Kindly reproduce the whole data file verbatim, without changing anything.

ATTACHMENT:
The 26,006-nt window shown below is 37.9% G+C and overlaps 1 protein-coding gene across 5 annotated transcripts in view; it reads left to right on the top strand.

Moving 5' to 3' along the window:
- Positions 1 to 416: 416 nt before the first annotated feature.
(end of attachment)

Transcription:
The 26,006-nt window shown below is 37.9% G+C and overlaps 1 protein-coding gene across 5 annotated transcripts in view; it reads left to right on the top strand.

Moving 5' to 3' along the window:
- Positions 1 to 416: 416 nt before the first annotated feature.